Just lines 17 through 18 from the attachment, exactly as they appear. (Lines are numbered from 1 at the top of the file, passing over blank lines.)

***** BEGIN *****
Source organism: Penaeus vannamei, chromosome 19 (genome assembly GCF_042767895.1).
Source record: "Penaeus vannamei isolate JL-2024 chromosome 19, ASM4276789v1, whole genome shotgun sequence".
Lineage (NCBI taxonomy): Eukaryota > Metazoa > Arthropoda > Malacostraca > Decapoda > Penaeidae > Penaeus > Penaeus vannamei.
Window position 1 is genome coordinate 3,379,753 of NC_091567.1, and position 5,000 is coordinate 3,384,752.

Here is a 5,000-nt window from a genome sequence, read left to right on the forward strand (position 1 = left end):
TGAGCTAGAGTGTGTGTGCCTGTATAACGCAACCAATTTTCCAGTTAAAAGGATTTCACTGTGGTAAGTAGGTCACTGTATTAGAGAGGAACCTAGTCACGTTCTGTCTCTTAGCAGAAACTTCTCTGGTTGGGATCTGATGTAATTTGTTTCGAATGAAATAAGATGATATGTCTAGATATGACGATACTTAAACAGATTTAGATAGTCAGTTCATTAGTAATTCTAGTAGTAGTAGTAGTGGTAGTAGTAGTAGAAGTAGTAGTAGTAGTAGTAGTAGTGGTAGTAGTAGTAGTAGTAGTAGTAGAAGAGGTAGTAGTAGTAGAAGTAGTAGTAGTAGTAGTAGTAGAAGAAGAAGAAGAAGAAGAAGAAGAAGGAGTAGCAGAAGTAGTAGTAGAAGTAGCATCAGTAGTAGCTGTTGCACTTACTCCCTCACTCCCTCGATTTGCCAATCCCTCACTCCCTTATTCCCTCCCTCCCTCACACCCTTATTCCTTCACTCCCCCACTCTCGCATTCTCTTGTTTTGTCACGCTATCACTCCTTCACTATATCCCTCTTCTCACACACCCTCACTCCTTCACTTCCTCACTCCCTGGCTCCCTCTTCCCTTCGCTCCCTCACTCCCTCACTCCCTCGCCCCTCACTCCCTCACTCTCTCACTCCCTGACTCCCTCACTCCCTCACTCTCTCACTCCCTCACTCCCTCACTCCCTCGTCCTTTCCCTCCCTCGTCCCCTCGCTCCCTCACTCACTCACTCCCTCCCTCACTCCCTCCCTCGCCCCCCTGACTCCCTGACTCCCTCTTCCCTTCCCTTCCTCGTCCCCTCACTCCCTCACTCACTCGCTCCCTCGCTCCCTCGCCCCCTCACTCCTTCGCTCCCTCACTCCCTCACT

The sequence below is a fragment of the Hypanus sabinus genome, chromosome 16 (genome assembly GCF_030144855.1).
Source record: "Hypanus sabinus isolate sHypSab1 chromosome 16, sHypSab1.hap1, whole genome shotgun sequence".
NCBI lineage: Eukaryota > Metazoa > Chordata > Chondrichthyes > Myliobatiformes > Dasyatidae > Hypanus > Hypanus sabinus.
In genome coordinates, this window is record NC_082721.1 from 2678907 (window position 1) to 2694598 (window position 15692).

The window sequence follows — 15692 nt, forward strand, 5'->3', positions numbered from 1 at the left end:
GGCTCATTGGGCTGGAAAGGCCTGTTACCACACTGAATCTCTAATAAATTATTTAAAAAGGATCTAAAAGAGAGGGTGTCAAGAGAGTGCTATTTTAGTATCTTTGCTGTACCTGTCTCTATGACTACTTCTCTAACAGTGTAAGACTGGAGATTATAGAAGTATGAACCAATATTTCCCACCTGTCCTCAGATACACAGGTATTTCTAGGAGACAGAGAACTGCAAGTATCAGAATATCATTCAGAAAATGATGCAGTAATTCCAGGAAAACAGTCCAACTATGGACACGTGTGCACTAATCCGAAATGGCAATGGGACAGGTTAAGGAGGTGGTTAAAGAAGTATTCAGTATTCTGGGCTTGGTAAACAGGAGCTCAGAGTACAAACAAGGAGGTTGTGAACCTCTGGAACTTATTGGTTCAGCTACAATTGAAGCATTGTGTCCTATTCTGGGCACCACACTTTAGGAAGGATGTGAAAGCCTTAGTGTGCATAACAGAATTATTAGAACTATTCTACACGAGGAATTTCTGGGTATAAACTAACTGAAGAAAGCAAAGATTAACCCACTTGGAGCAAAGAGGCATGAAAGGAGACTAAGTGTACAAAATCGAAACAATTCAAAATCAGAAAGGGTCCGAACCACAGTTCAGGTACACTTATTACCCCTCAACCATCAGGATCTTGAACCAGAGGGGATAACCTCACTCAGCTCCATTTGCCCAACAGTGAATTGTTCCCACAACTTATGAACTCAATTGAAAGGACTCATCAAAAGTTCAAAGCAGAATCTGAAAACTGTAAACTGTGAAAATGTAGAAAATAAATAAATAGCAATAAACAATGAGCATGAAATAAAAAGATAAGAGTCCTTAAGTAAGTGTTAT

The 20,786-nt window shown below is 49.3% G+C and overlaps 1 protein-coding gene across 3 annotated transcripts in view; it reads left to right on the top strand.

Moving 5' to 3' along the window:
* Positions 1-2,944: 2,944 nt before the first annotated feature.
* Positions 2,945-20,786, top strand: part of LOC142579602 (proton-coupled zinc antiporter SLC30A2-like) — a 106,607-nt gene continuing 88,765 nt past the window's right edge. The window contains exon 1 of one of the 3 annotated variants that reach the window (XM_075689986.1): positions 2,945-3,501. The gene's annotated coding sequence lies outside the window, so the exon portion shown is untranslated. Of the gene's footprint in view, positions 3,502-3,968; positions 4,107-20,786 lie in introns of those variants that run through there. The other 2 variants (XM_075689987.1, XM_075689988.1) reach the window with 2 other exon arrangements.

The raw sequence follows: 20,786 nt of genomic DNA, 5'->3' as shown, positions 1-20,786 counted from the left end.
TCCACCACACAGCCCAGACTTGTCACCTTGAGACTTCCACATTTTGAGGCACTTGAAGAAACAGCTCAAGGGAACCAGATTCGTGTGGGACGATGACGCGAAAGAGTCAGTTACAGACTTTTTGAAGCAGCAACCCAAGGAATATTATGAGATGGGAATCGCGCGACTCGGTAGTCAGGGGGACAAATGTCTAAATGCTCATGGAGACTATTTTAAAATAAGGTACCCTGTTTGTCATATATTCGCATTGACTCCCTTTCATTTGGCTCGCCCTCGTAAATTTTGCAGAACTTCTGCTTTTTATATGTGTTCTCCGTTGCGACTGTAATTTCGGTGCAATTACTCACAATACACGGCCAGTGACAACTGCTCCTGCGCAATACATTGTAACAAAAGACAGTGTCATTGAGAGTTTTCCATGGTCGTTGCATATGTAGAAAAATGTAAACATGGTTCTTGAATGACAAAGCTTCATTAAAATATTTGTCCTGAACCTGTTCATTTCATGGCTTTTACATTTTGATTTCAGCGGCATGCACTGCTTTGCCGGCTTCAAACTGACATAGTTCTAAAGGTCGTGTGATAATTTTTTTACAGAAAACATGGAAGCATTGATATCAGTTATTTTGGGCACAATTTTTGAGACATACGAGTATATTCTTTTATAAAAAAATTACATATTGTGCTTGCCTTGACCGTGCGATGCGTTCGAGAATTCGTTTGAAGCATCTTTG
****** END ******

The raw sequence follows: 20,786 nt of genomic DNA, 5'->3' as shown, positions 1-20,786 counted from the left end.
TCCACCACACAGCCCAGACTTGTCACCTTGAGACTTCCACATTTTGAGGCACTTGAAGAAACAGCTCAAGGGAACCAGATTCGTGTGGGACGATGACGCGAAAGAGTCAGTTACAGACTTTTTGAAGCAGCAACCCAAGGAATATTATGAGATGGGAATCGCGCGACTCGGTAGTCAGGGGGACAAATGTCTAAATGCTCATGGAGACTATTTTAAAATAAGGTACCCTGTTTGTCATATATTCGCATTGACTCCCTTTCATTTGGCTCGCCCTCGTAAATTTTGCAGAACTTCTGCTTTTTATATGTGTTCTCCGTTGCGACTGTAATTTCGGTGCAATTACTCACAATACACGGCCAGTGACAACTGCTCCTGCGCAATACATTGTAACAAAAGACAGTGTCATTGAGAGTTTTCCATGGTCGTTGCATATGTAGAAAAATGTAAACATGGTTCTTGAATGACAAAGCTTCATTAAAATATTTGTCCTGAACCTGTTCATTTCATGGCTTTTACATTTTGATTTCAGCGGCATGCACTGCTTTGCCGGCTTCAAACTGACATAGTTCTAAAGGTCGTGTGATAATTTTTTTACAGAAAACATGGAAGCATTGATATCAGTTATTTTGGGCACAATTTTTGAGACATACGAGTATATTCTTTTATAAAAAAATTACATATTGTGCTTGCCTTGACCGTGCGATGCGTTCGAGAATTCGTTTGAAGCATCTTTG